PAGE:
are not their concern, any more than you or I might worry about the sport
of polo. They are worried about their summer homes and investment
portfolios. The fate of the working poor is not a priority.
If not for the massive public outcry, people might have been left on their
rooftops until Mardi Gras came around. Had they been expensive horses
instead of poor people, they might have been evacuated more quickly. After
all, Bush's appointee to direct FEMA honed his emergency skills as the head
of the International Arabian Horse Association.
Even now, with normally docile news reporters actually moved to ask some
real questions, the blank expressions of administration spokespeople reveal
that they just don't get what all the fuss is about.
The Chickens Come Home to Roost
The death and destruction is a man-made, criminal act - the logical outcome
of corporate and governmental policies that thrived under Democratic and
Republican administrations alike. The authorities have known of the storm
dangers for decades. Don't blame Mother Nature - she was just being herself
(with some help from global warming.)
As a traveling muralist, I have seen firsthand the dreadful consequences of
US foreign policy in places like Nicaragua and Iraq.
Washington's callousness to suffering is no revelation to most of the
world. It's old news to the Iraqi people - the US embargo and occupation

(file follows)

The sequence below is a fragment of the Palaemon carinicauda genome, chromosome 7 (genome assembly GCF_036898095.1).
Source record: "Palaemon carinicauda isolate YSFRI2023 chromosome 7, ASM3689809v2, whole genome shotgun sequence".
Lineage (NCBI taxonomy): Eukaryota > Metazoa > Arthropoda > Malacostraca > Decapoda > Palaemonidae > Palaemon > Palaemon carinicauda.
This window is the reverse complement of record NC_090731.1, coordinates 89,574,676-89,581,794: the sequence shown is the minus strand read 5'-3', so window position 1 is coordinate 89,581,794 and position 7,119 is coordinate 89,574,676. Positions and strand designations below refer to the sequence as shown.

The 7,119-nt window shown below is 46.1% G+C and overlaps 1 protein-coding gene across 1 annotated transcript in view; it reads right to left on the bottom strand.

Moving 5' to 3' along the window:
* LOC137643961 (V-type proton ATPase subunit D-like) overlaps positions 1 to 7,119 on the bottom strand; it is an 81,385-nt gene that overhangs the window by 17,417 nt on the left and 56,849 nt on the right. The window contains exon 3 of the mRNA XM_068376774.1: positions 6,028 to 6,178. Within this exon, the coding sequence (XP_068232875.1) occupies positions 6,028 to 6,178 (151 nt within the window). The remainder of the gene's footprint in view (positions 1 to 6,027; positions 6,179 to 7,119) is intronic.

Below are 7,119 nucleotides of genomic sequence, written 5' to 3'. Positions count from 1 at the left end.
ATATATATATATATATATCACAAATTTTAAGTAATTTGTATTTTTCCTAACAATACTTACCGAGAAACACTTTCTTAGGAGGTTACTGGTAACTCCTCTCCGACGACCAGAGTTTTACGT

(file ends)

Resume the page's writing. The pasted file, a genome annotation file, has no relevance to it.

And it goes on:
has killed over a million of them. The indifference to life is certainly no
eye-opener for the abandoned of Darfur.
Now, in New Orleans, the ugly face of American capitalism stands revealed.
This nation, though born with the horror of slavery and slaughter of
indigenous people, at one time was vigorous and forward-looking. But we are
witnessing the empire in decline. Starving people in New Orleans? Let them
eat beignets. City under water? Bush waves from the window of his jet
while he heads home from his five-week vacation. He plays golf the next day.
Oil companies, already bloated with record profits - immediately took
advantage of the crisis by jacking up gas prices. You can bet that the
food companies and every other industry will soon follow suit. Cheney and
his Halliburton pals are licking their lips in anticipation of lucrative
reconstruction contracts. They take everything and produce nothing.
We were told we were different. We were told that this could not happen to
"Americans." But you're only an American when it's time to go to war or